GROWING controversy over the need for massive infrastructure projects is fuelling fears of a slump in Hong Kong's construction industry after the completion of the $158 billion airport core programme (ACP).
Consultants, contractors and suppliers had hoped the boom brought by the airport related projects would continue beyond the handover.
Schemes including the North Lantau port development, Western Corridor Railway and harbour reclamations would have assured a steady supply of work until the turn of the century.
These three developments alone add up to more than $150 billion and are as diverse in design and construction as the ACP.
But cracks are beginning to appear in the Government's planning.
Port operators and special interest groups have recently questioned the need for the $40 billion Lantau port complex, at least in the near future.
Others believe the site should be shifted across the other side of the territory to Starling and Mirs Bays.
The Kowloon-Canton Railway Corporation is facing an uphill struggle getting its plans for the $75 billion Western Corridor Railway past a suspicious legislature.
And senior Town Planning Board member Winston Chu Ka-sun, with wide public and legislative support, has questioned the Government's need to spend about $40 billion reclaiming a further 636 hectares in the harbour.
Hong Kong Institution of Engineers secretary general John Boyd said it was 'obviously true' that the shift towards more democracy in the territory meant the Government increasingly had to justify its plans to a wary public.
'In the past it has been fairly dictatorial, but the hope now is there will be more public discussion,' he said.
Discovery Bay developer HKR International managing director Jeremy Marriott was more forthright.
He believed the Government had 'hoodwinked' legislators and the public, inflating the need for the North Lantau port development.
Several years ago officials predicted the collapse of Hong Kong's trading status if container terminals 10 and 11 were not completed this year, he said.
'This simply hasn't happened. Operators have become more efficient and ports have developed along the coast of southern China.' If the Lantau port development is delayed or abandoned then it calls into question all the supporting infrastructure including highway links to Green Island and the Green Island reclamation itself.
The reclamation is one of six future infill schemes facing the axe if a harbour protection bill, to be lodged in the Legislative Council tomorrow, is passed by legislators.
Consultants, including Maunsell, Scott Wilson Kirkpatrick and Atkins Haswell, are working on feasibility studies for reclamations in south-east Kowloon, Kowloon Point and Wan Chai.
All reported no change in the scope of their work despite the threat the bill poses.
Nevertheless lucrative detailed design and construction supervision work would be scuppered if the projects were cancelled or scaled back.
'It's a worrying time. We've had the promise of all this work for some time, but now it's suddenly all under threat,' one consultant said.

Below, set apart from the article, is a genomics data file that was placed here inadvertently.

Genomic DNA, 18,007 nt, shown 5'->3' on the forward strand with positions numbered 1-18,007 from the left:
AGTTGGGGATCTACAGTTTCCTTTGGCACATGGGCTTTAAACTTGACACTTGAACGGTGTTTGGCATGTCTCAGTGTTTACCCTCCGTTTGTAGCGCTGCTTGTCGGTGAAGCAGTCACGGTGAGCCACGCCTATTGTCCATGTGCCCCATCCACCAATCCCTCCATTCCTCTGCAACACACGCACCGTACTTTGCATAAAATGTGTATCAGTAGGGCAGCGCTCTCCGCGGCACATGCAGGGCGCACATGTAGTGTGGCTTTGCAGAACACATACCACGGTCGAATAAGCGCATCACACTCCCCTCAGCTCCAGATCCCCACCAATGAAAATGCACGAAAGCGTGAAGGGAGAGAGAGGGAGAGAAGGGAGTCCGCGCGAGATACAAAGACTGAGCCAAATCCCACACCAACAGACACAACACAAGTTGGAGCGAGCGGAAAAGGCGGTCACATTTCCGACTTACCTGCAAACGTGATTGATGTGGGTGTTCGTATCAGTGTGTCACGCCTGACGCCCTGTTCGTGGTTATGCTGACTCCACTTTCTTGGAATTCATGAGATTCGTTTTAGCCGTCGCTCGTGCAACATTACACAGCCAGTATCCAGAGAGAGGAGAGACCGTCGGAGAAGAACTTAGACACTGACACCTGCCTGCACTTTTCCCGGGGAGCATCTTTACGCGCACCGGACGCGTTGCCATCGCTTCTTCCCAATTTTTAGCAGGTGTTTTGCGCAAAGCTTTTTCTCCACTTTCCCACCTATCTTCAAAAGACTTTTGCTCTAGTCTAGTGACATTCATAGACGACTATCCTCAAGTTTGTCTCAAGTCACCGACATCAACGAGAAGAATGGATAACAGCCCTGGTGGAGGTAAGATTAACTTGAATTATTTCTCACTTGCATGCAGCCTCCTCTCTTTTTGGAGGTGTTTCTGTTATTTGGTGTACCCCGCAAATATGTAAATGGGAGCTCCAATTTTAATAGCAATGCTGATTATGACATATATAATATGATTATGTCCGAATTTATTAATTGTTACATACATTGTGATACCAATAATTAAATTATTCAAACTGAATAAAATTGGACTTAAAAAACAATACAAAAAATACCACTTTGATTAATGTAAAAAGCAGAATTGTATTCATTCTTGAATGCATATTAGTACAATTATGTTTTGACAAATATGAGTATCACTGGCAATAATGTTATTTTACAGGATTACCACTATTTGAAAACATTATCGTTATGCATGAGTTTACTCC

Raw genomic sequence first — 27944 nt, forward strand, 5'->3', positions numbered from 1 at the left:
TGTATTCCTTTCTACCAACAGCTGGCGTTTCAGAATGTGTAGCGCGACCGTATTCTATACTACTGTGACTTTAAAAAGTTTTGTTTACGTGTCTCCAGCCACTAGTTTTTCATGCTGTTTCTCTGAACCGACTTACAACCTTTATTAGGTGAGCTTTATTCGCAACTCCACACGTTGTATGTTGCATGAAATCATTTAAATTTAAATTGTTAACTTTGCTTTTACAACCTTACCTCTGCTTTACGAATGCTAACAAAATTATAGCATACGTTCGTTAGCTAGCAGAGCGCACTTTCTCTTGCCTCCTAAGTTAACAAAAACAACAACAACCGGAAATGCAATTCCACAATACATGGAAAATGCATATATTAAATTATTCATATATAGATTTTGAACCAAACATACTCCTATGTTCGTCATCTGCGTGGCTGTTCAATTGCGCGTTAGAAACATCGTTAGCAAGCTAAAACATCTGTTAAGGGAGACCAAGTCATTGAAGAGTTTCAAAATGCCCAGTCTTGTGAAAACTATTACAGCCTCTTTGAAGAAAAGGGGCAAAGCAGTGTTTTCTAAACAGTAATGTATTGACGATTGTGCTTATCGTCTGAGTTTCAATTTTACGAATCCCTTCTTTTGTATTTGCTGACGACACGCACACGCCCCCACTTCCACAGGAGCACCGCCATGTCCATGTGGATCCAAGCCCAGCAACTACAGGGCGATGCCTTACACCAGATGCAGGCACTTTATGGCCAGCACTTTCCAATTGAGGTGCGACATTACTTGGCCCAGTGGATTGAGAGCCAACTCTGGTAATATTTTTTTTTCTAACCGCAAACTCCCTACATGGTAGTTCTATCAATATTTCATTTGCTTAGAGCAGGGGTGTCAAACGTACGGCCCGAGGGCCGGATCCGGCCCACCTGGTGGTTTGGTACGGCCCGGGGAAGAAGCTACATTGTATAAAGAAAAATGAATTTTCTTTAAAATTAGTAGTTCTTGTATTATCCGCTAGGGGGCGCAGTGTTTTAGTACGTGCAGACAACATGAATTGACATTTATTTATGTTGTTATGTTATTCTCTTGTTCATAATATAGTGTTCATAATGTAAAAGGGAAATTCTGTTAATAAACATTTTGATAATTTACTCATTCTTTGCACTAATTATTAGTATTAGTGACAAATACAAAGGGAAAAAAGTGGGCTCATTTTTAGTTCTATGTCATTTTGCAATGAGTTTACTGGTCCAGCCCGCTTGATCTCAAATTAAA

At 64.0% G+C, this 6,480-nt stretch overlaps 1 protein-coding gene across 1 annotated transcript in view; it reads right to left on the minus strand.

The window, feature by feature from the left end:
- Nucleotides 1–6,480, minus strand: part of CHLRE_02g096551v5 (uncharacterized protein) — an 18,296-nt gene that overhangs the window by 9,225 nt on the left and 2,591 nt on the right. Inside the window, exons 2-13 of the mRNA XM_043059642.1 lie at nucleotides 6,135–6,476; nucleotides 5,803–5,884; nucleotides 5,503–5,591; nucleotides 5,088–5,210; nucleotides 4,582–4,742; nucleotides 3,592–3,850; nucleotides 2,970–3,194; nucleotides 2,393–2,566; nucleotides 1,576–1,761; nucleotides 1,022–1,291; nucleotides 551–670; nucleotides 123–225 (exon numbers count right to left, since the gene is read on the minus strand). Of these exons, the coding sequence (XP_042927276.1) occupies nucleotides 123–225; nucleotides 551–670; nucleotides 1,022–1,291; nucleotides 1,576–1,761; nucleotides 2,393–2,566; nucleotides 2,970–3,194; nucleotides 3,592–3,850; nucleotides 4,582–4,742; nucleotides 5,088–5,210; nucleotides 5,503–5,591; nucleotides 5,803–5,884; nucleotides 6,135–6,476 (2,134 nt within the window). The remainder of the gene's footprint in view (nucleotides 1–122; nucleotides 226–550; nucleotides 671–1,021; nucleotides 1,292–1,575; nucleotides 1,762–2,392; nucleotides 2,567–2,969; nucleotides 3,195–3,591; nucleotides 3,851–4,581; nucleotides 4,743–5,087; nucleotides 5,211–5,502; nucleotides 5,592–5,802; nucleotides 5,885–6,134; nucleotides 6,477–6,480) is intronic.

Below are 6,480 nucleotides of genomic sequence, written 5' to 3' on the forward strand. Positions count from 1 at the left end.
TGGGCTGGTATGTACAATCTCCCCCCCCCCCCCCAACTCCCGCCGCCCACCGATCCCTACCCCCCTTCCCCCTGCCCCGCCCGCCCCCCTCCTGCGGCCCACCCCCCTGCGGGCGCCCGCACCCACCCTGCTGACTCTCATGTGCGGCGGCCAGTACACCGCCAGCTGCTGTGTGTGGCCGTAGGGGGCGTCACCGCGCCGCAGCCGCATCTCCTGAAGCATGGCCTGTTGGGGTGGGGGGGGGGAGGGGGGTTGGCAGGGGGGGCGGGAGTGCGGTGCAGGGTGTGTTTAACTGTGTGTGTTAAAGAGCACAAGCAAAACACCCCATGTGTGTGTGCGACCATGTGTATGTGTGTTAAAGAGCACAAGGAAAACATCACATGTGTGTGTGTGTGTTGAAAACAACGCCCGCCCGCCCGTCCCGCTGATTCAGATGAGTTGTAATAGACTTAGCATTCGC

The construction industry demonstrated its interest in future work when 200 representatives from engineering, architectural, contracting and equipment supply firms spent $500 each on a day-long briefing on the Western Corridor Railway.
Senior managers from the Kowloon-Canton Railway Corporation explained how the project would be split into about 30 design packages for tunnel, track and station construction, mechanical and services installation and equipment supply.
But in the past two weeks legislators and engineers, worried about the $75 billion price tag, have called into question the whole project.
A delegation from the Hong Kong Institution of Engineers, led by Legco engineering representative Dr Samuel Wong Ping-wai, has even proposed three alternative cheaper links to Tuen Mun.
The Lands Department said it would be impossible to resume all the land along the rail route by the 1997 construction start which in turn threw the 2001 completion into doubt.
Firms remain stoical about the future, although they predict tough competition for the smaller-scale projects that will go ahead.
These include the $2 billion Mass Transit Railway Quarry Bay and Tseung Kwan O extensions and the Ma On Shan rail link.
International contractors including Amec, Aoki and Campenon Bernard, who have gained most from the airport related schemes, have already set their eyes on lucrative work in the rest of the Asia-Pacific region.
Other international firms with long-term operations in the territory such as Dragages which has been here since 1955 and Leighton Contractors, here since the late 60s, are also looking elsewhere.
Smaller local firms which have largely been left out of the airport-related pie, a point of sore contention among certain members of the Hong Kong Construction Association, will always find enough work around.
Indeed this has already been promised by the number of schemes that will still go-ahead with or without the mega-projects.
These schemes include drainage work in the Yuen Long and border areas and the Sham Tseng bridge or tunnel link from Lantau Island to the New Territories.
Jardine Engineering Construction Equipment Division has seen its crane order book swell four-fold as a result of airport schemes.
But manager Jimmy Chu said the ACP provided windfall profits and it was always realised the opportunity provided by the increase in work would be short-lived.
'It's something we knew would not last so we acted accordingly,' he said.